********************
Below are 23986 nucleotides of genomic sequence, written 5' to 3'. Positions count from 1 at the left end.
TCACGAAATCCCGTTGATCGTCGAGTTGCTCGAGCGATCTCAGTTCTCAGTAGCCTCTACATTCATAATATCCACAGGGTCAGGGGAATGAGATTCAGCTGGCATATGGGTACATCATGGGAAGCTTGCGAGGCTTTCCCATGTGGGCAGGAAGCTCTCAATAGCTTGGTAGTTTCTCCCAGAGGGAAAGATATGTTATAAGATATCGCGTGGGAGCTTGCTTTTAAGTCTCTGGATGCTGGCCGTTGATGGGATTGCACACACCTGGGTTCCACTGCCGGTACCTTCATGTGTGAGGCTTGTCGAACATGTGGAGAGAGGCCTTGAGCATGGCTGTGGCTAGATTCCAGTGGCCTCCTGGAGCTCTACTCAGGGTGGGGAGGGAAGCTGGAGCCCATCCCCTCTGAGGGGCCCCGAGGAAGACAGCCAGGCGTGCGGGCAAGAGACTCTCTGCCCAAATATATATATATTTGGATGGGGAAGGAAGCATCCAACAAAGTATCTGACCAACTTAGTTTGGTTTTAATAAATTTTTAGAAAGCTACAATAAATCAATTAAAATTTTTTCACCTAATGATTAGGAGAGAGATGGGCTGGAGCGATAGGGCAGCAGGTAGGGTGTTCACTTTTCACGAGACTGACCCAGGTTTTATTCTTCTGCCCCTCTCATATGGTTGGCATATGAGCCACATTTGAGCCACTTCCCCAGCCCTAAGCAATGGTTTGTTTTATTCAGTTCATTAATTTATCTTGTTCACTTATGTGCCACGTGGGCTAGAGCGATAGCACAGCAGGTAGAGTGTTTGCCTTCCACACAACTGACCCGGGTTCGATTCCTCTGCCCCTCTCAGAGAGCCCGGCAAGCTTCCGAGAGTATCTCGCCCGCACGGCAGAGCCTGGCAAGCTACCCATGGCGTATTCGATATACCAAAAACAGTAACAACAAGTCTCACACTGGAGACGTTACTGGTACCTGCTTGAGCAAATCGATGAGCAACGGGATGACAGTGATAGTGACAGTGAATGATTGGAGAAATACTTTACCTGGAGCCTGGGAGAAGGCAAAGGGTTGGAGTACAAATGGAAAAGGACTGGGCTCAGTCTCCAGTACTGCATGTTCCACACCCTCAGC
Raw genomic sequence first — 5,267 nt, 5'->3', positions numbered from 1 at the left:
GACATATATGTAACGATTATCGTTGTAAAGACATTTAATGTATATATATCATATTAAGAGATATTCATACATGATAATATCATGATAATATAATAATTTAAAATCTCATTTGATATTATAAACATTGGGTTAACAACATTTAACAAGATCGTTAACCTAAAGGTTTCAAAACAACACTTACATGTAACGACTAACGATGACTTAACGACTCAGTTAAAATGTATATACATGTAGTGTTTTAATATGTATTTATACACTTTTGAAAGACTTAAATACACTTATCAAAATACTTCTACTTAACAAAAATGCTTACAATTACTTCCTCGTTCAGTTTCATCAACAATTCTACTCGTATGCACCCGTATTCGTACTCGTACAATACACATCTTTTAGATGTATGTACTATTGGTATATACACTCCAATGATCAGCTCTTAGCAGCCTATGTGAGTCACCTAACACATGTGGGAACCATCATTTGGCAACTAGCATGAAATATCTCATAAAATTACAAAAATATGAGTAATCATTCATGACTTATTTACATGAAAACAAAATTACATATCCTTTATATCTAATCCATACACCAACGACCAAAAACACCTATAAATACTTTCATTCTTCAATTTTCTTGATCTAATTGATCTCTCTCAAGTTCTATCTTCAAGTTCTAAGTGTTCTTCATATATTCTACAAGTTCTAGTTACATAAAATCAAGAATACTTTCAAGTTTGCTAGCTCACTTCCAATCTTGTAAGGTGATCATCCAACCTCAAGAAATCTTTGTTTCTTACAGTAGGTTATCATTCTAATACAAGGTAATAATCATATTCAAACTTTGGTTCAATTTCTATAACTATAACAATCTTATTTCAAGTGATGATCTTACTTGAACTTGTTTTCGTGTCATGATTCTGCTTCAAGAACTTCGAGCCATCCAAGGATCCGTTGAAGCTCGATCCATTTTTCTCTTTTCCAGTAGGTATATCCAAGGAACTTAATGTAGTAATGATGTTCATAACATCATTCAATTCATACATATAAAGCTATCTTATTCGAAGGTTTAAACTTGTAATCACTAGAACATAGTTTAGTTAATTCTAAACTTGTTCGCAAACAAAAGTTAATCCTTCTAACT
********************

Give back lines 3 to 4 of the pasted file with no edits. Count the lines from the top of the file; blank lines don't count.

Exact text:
Raw genomic sequence first — 5,267 nt, 5'->3', positions numbered from 1 at the left:
GACATATATGTAACGATTATCGTTGTAAAGACATTTAATGTATATATATCATATTAAGAGATATTCATACATGATAATATCATGATAATATAATAATTTAAAATCTCATTTGATATTATAAACATTGGGTTAACAACATTTAACAAGATCGTTAACCTAAAGGTTTCAAAACAACACTTACATGTAACGACTAACGATGACTTAACGACTCAGTTAAAATGTATATACATGTAGTGTTTTAATATGTATTTATACACTTTTGAAAGACTTAAATACACTTATCAAAATACTTCTACTTAACAAAAATGCTTACAATTACTTCCTCGTTCAGTTTCATCAACAATTCTACTCGTATGCACCCGTATTCGTACTCGTACAATACACATCTTTTAGATGTATGTACTATTGGTATATACACTCCAATGATCAGCTCTTAGCAGCCTATGTGAGTCACCTAACACATGTGGGAACCATCATTTGGCAACTAGCATGAAATATCTCATAAAATTACAAAAATATGAGTAATCATTCATGACTTATTTACATGAAAACAAAATTACATATCCTTTATATCTAATCCATACACCAACGACCAAAAACACCTATAAATACTTTCATTCTTCAATTTTCTTGATCTAATTGATCTCTCTCAAGTTCTATCTTCAAGTTCTAAGTGTTCTTCATATATTCTACAAGTTCTAGTTACATAAAATCAAGAATACTTTCAAGTTTGCTAGCTCACTTCCAATCTTGTAAGGTGATCATCCAACCTCAAGAAATCTTTGTTTCTTACAGTAGGTTATCATTCTAATACAAGGTAATAATCATATTCAAACTTTGGTTCAATTTCTATAACTATAACAATCTTATTTCAAGTGATGATCTTACTTGAACTTGTTTTCGTGTCATGATTCTGCTTCAAGAACTTCGAGCCATCCAAGGATCCGTTGAAGCTCGATCCATTTTTCTCTTTTCCAGTAGGTATATCCAAGGAACTTAATGTAGTAATGATGTTCATAACATCATTCAATTCATACATATAAAGCTATCTTATTCGAAGGTTTAAACTTGTAATCACTAGAACATAGTTTAGTTAATTCTAAACTTGTTCGCAAACAAAAGTTAATCCTTCTAACT